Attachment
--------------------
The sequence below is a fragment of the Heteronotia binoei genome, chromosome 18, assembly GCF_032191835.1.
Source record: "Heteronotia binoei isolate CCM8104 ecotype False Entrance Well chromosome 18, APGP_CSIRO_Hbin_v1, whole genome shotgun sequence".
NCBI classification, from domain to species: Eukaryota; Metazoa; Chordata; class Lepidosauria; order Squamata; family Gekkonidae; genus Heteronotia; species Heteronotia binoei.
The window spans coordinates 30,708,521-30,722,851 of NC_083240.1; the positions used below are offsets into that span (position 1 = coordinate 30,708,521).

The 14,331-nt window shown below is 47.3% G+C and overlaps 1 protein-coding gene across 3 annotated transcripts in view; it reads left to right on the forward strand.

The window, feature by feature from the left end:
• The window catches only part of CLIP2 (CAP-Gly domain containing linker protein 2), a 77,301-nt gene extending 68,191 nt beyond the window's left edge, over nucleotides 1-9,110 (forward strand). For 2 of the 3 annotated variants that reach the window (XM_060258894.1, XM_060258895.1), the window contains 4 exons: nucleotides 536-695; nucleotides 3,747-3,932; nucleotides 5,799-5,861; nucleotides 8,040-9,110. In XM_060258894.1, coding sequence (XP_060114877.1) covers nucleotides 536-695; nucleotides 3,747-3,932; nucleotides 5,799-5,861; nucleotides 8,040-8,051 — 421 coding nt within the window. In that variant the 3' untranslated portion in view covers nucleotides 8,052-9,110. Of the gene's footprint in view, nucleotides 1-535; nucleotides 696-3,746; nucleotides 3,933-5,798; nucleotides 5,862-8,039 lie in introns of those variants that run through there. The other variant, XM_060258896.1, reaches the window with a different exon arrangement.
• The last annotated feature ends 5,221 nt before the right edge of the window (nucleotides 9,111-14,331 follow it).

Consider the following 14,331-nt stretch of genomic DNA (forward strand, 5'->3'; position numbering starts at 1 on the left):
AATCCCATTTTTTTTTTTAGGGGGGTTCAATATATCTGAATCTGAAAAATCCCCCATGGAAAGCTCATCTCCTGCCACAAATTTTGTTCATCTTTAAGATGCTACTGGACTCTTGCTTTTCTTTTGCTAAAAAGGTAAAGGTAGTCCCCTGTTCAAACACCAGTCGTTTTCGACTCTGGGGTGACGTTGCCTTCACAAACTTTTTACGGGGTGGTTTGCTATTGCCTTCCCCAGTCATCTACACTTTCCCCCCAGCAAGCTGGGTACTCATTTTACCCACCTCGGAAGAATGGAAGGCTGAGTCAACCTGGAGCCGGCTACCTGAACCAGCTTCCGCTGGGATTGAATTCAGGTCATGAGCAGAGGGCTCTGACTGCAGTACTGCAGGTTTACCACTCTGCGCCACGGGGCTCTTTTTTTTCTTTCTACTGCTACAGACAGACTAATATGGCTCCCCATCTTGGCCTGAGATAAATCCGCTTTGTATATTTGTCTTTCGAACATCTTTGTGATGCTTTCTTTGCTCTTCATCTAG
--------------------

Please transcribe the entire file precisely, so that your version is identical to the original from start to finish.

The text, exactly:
The sequence below is a fragment of the Heteronotia binoei genome, chromosome 18, assembly GCF_032191835.1.
Source record: "Heteronotia binoei isolate CCM8104 ecotype False Entrance Well chromosome 18, APGP_CSIRO_Hbin_v1, whole genome shotgun sequence".
NCBI classification, from domain to species: Eukaryota; Metazoa; Chordata; class Lepidosauria; order Squamata; family Gekkonidae; genus Heteronotia; species Heteronotia binoei.
The window spans coordinates 30,708,521-30,722,851 of NC_083240.1; the positions used below are offsets into that span (position 1 = coordinate 30,708,521).

The 14,331-nt window shown below is 47.3% G+C and overlaps 1 protein-coding gene across 3 annotated transcripts in view; it reads left to right on the forward strand.

The window, feature by feature from the left end:
• The window catches only part of CLIP2 (CAP-Gly domain containing linker protein 2), a 77,301-nt gene extending 68,191 nt beyond the window's left edge, over nucleotides 1-9,110 (forward strand). For 2 of the 3 annotated variants that reach the window (XM_060258894.1, XM_060258895.1), the window contains 4 exons: nucleotides 536-695; nucleotides 3,747-3,932; nucleotides 5,799-5,861; nucleotides 8,040-9,110. In XM_060258894.1, coding sequence (XP_060114877.1) covers nucleotides 536-695; nucleotides 3,747-3,932; nucleotides 5,799-5,861; nucleotides 8,040-8,051 — 421 coding nt within the window. In that variant the 3' untranslated portion in view covers nucleotides 8,052-9,110. Of the gene's footprint in view, nucleotides 1-535; nucleotides 696-3,746; nucleotides 3,933-5,798; nucleotides 5,862-8,039 lie in introns of those variants that run through there. The other variant, XM_060258896.1, reaches the window with a different exon arrangement.
• The last annotated feature ends 5,221 nt before the right edge of the window (nucleotides 9,111-14,331 follow it).

Consider the following 14,331-nt stretch of genomic DNA (forward strand, 5'->3'; position numbering starts at 1 on the left):
AATCCCATTTTTTTTTTTAGGGGGGTTCAATATATCTGAATCTGAAAAATCCCCCATGGAAAGCTCATCTCCTGCCACAAATTTTGTTCATCTTTAAGATGCTACTGGACTCTTGCTTTTCTTTTGCTAAAAAGGTAAAGGTAGTCCCCTGTTCAAACACCAGTCGTTTTCGACTCTGGGGTGACGTTGCCTTCACAAACTTTTTACGGGGTGGTTTGCTATTGCCTTCCCCAGTCATCTACACTTTCCCCCCAGCAAGCTGGGTACTCATTTTACCCACCTCGGAAGAATGGAAGGCTGAGTCAACCTGGAGCCGGCTACCTGAACCAGCTTCCGCTGGGATTGAATTCAGGTCATGAGCAGAGGGCTCTGACTGCAGTACTGCAGGTTTACCACTCTGCGCCACGGGGCTCTTTTTTTTCTTTCTACTGCTACAGACAGACTAATATGGCTCCCCATCTTGGCCTGAGATAAATCCGCTTTGTATATTTGTCTTTCGAACATCTTTGTGATGCTTTCTTTGCTCTTCATCTAG